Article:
This paper presents research concerning dewatered areas in the littoral zones of the Kaunas hydropower plant (HPP) reservoir in Lithuania. It is a multipurpose reservoir that is primarily used by two large hydropower plants for power generation. As a result of the peaking operation regime of the Kaunas HPP, the large quantity of water that is subtracted and released into the reservoir by the Kruonis pumped storage hydropower plant (PSP), and the reservoir morphology, i.e., the shallow, gently sloping littoral zone, significant dewatered areas can appear during drawdown operations. This is especially dangerous during the fish spawning period. Therefore, reservoir operation rules are in force that limit the operation of HPPs and secure other reservoir stakeholder needs. There is a lack of knowledge concerning fish spawning locations, how they change, and what areas are dewatered at different stages of HPP operation. This knowledge is crucial for decision-making and efficient reservoir storage management in order to simultaneously increase power generation and protect the environment. Current assessments of the spawning sites are mostly based on studies that were carried out in the 1990s. Surveying fish spawning sites is typically a difficult task that is usually carried out by performing manual bathymetric measurements due to the limitations of sonar in such conditions. A detailed survey of a small (approximately 5 ha) area containing several potential spawning sites was carried out using Unmanned Aerial Vehicles (UAV) equipped with multispectral and conventional RGB cameras. The captured images were processed using photogrammetry and analyzed using various techniques, including machine learning. In order to highlight water and track changes, various indices were calculated and assessed, such as the Normalized Difference Water Index (NDWI), Normalized Difference Vegetation Index (NDVI), Visible Atmospherically Resistant Index (VARI), and Normalized Green-Red Difference Index (NGRDI). High-resolution multispectral images were used to analyze the spectral footprint of aquatic macrophytes, and the possibility of using the results of this study to identify and map potential spawning sites over the entire reservoir (approximately 63.5 km2) was evaluated. The aim of the study was to investigate and implement modern surveying techniques to improve usage of reservoir storage during hydropower plant drawdown operations. The experimental results show that thresholding of the NGRDI and supervised classification of the NDWI were the best-performing methods for the shoreline detection in the fish spawning sites.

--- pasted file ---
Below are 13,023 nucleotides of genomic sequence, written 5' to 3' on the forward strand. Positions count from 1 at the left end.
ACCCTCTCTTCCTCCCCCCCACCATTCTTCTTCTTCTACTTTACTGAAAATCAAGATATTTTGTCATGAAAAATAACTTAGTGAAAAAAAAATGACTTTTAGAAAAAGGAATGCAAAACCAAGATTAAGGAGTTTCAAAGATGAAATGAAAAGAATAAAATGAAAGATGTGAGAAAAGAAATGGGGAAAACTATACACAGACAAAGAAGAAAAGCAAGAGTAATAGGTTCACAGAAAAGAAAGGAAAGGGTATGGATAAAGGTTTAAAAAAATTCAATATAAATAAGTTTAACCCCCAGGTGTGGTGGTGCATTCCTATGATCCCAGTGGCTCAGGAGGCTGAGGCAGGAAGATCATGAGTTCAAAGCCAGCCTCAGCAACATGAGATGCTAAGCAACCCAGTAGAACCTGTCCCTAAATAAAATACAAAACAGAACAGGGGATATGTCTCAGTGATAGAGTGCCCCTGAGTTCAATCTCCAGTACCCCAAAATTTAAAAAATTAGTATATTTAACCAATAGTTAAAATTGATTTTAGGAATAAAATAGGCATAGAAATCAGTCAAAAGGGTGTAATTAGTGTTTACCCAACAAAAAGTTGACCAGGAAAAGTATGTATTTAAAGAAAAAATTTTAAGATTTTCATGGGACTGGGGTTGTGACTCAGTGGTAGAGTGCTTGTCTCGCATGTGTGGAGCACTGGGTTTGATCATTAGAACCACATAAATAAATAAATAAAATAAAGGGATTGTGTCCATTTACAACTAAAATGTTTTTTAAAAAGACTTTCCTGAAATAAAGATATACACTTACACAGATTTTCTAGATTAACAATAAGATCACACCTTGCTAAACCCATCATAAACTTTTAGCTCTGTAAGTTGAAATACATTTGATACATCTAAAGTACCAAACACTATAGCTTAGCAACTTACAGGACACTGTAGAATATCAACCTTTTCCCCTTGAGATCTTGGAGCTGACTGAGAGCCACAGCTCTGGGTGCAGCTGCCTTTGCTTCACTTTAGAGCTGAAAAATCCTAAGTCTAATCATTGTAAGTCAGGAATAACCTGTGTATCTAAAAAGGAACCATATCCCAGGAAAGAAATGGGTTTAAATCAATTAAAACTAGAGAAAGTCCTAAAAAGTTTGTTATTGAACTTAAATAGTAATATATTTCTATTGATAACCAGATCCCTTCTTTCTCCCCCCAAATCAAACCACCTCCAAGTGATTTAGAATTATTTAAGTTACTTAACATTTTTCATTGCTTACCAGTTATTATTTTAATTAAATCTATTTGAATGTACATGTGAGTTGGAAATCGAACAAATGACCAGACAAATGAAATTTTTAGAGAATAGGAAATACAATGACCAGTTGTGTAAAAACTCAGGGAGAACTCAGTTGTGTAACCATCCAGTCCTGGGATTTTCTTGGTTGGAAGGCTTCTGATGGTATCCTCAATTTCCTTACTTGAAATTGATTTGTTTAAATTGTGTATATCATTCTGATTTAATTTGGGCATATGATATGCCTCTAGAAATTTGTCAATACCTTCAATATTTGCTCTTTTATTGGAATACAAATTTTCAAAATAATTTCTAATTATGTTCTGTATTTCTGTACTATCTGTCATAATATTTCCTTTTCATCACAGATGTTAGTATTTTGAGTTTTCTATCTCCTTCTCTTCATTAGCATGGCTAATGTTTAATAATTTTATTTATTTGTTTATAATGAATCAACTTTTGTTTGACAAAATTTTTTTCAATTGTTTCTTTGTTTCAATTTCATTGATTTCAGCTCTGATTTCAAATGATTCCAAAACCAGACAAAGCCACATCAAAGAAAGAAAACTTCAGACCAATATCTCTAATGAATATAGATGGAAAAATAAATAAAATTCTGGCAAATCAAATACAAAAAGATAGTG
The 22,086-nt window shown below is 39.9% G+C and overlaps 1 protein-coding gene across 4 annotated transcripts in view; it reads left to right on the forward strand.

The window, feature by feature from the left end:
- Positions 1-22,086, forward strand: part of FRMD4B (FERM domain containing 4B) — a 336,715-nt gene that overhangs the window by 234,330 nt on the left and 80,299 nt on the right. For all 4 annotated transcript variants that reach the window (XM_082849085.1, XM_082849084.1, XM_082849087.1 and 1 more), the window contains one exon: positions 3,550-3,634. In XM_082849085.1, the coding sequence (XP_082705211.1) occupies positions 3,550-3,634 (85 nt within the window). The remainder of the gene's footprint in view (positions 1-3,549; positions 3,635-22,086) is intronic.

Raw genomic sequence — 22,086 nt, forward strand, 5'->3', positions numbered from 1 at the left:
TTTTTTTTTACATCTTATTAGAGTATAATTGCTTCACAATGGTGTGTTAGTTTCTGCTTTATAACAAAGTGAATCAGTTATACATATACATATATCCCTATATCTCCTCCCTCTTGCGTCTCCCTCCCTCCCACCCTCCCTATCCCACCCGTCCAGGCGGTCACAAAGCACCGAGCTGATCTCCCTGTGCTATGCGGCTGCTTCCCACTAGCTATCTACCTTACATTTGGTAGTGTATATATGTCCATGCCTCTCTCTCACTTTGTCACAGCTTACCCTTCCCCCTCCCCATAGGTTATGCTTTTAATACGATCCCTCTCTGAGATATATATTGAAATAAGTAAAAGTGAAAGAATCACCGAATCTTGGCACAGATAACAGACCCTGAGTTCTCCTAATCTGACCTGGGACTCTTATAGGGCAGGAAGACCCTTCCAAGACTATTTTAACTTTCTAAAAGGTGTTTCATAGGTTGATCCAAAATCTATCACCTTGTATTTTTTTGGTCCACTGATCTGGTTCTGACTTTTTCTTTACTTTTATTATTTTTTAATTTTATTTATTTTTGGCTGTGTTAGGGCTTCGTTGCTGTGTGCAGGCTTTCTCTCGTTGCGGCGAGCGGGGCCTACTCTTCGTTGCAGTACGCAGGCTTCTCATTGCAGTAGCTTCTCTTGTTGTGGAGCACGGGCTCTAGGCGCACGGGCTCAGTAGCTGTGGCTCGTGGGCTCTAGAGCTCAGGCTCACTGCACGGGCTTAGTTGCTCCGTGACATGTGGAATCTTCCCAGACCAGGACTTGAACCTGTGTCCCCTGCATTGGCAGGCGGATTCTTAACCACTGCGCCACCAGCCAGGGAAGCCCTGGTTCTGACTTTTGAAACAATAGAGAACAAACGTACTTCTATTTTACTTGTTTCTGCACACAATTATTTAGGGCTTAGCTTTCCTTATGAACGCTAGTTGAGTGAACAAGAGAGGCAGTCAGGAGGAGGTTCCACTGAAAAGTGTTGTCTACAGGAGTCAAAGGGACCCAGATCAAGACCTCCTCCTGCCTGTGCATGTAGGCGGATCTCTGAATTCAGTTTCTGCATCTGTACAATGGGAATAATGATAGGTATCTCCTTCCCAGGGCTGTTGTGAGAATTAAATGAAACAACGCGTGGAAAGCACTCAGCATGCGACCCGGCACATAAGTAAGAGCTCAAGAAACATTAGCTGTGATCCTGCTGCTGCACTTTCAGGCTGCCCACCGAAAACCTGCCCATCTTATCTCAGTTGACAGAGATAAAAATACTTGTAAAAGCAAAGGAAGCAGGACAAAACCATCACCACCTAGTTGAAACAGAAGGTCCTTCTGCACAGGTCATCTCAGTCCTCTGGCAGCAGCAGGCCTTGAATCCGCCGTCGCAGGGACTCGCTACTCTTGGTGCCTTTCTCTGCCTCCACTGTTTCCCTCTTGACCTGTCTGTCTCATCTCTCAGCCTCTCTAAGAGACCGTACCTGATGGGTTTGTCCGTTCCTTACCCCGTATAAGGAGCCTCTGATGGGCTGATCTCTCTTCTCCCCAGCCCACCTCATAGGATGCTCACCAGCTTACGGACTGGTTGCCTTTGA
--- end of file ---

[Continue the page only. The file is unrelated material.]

Keywords: dewatered areas; drawdown operations; fish spawning sites; hydropower; large reservoir; remote sensing.